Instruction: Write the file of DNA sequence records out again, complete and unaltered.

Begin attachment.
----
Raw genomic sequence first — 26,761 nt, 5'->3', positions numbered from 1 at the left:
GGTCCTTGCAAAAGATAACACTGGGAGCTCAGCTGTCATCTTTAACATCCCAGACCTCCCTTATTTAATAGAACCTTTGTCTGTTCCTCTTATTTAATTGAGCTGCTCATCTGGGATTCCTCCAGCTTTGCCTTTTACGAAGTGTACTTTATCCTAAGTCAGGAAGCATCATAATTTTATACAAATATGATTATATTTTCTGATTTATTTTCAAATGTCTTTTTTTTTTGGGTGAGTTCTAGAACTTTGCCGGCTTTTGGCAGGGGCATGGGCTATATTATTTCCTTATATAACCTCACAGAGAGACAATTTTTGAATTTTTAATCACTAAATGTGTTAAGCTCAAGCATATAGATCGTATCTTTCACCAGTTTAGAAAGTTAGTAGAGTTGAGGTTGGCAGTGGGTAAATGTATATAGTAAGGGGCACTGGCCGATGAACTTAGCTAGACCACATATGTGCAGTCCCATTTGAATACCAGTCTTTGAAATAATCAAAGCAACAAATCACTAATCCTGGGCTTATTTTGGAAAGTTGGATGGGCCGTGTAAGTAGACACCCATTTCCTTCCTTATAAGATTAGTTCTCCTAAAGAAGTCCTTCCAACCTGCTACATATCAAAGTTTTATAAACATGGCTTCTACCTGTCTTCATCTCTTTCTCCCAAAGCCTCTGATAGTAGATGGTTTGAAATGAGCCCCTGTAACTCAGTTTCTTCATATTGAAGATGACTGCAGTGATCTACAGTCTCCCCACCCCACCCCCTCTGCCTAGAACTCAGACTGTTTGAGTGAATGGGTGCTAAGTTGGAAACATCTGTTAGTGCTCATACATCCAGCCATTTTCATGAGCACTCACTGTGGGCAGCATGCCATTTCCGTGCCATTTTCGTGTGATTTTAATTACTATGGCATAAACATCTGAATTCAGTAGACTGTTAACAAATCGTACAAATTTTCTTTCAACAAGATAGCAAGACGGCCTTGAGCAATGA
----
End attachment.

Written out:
Raw genomic sequence first — 26,761 nt, 5'->3', positions numbered from 1 at the left:
GGTCCTTGCAAAAGATAACACTGGGAGCTCAGCTGTCATCTTTAACATCCCAGACCTCCCTTATTTAATAGAACCTTTGTCTGTTCCTCTTATTTAATTGAGCTGCTCATCTGGGATTCCTCCAGCTTTGCCTTTTACGAAGTGTACTTTATCCTAAGTCAGGAAGCATCATAATTTTATACAAATATGATTATATTTTCTGATTTATTTTCAAATGTCTTTTTTTTTTGGGTGAGTTCTAGAACTTTGCCGGCTTTTGGCAGGGGCATGGGCTATATTATTTCCTTATATAACCTCACAGAGAGACAATTTTTGAATTTTTAATCACTAAATGTGTTAAGCTCAAGCATATAGATCGTATCTTTCACCAGTTTAGAAAGTTAGTAGAGTTGAGGTTGGCAGTGGGTAAATGTATATAGTAAGGGGCACTGGCCGATGAACTTAGCTAGACCACATATGTGCAGTCCCATTTGAATACCAGTCTTTGAAATAATCAAAGCAACAAATCACTAATCCTGGGCTTATTTTGGAAAGTTGGATGGGCCGTGTAAGTAGACACCCATTTCCTTCCTTATAAGATTAGTTCTCCTAAAGAAGTCCTTCCAACCTGCTACATATCAAAGTTTTATAAACATGGCTTCTACCTGTCTTCATCTCTTTCTCCCAAAGCCTCTGATAGTAGATGGTTTGAAATGAGCCCCTGTAACTCAGTTTCTTCATATTGAAGATGACTGCAGTGATCTACAGTCTCCCCACCCCACCCCCTCTGCCTAGAACTCAGACTGTTTGAGTGAATGGGTGCTAAGTTGGAAACATCTGTTAGTGCTCATACATCCAGCCATTTTCATGAGCACTCACTGTGGGCAGCATGCCATTTCCGTGCCATTTTCGTGTGATTTTAATTACTATGGCATAAACATCTGAATTCAGTAGACTGTTAACAAATCGTACAAATTTTCTTTCAACAAGATAGCAAGACGGCCTTGAGCAATGA